Former Eskom chairperson Zola Tsotsi bent the utility’s rules to award a R400 million-a-year coal supply contract to the government-connected Gupta family. This is according to a report in the Sunday Times.
The Sunday Times reported that Tsotsi, who quit as Eskom boss on 31 March “in the interests of unity”, awarded the coal deal to Gupta mine Brakfontein in Mpumalanga – despite the mine not having a full water licence.
According to the paper, Tsotsi also pressured Eskom to sign a coal supply deal worth R500 million a year with another Gupta mine, Vierfontein.
The news of the coal deals comes after a week of load shedding by Eskom owing to its inability to meet South Africa’s power needs, and energy experts warning of disastrous effects due to the implementation of lucrative coal and diesel supply deals which benefit politically-connected groups.
The report further states that Tsotsi exceeded his powers when he personally signed an acknowledgement of debt to Japanese transformer maker Sumitomo – a mistake which could cost Eskom R300 million.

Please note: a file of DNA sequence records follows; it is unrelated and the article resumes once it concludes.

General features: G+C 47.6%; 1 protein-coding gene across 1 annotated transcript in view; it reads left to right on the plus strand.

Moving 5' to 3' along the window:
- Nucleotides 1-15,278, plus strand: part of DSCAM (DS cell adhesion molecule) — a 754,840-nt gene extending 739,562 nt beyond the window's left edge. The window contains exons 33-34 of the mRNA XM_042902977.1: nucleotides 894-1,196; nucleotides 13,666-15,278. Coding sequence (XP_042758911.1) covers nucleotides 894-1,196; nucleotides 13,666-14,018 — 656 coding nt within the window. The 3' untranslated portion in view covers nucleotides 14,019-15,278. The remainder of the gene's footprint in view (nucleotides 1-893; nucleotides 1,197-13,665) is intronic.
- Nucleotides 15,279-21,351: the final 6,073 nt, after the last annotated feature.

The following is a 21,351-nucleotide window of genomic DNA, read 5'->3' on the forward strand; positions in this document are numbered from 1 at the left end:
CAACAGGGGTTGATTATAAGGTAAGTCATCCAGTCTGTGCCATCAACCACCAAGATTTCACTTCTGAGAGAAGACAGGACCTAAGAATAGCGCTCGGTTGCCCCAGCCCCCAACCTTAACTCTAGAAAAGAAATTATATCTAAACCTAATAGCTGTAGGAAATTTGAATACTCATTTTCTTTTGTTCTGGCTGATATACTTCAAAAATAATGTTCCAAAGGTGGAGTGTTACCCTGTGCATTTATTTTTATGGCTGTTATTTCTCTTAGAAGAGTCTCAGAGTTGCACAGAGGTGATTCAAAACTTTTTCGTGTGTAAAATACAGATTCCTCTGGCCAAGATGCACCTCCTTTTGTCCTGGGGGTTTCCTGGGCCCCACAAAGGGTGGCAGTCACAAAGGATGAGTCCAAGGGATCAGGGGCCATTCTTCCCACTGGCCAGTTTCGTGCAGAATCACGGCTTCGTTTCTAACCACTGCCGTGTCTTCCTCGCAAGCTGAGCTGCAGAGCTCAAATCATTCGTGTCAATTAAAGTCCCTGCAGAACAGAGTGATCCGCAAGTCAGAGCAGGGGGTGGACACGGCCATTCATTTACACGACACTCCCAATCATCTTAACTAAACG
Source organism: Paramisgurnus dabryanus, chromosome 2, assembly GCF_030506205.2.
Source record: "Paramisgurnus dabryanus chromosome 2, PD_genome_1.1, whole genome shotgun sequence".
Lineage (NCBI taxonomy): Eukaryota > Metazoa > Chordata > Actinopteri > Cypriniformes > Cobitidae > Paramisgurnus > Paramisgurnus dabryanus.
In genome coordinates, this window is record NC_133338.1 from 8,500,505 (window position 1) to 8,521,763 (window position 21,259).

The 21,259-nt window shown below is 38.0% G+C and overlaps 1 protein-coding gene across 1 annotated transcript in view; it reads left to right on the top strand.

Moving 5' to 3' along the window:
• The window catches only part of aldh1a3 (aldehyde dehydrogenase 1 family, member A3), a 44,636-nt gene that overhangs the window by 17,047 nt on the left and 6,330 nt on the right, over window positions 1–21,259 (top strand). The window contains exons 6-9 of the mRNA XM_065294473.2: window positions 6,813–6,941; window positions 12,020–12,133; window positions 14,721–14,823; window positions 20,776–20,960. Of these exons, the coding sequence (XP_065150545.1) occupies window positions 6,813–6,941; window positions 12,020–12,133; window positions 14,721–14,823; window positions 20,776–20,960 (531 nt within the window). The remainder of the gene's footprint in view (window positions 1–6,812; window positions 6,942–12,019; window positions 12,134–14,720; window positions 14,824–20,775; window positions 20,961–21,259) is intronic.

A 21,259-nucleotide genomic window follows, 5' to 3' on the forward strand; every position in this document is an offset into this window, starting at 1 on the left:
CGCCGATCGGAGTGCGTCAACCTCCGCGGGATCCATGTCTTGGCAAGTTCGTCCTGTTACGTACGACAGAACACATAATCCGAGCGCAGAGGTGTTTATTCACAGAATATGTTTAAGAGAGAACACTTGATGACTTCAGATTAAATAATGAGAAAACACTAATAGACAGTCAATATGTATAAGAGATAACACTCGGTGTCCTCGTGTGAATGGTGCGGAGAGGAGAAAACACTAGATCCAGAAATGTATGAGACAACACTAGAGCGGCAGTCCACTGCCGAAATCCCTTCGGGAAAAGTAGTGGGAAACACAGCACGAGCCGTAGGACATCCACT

“At the heart of these contracts lie powerful political and business interests, especially relating to the Gupta family,” said an Eskom source.
Another source said Tsotsi “consistently overstepped his boundaries” to act at the bidding of “the Guptas and other well-known and politically powerful interests interested in Eskom’s contracts”.
Companies who supply coal to Eskom must meet strict coal quality and water licensing criteria, which the Gupta mines do not, according to the report.
According to sources, Eskom previously rejected a coal deal with Brakfontein because it produced poor-quality coal, and a bid in 2012 by the mine was turned down because it did not comply with various laws.
Eskom stated in a 2014 integrated report that poor-quality coal results in increased emissions, coal ash, and wear on power plants.
Tsotsi was involved in the suspension of four Eskom executives, including CEO Tshediso Matona, in March, after which he quit as a motion of no confidence in him was debated by the board.
The full report is available in the Sunday Times of 19 April 2015.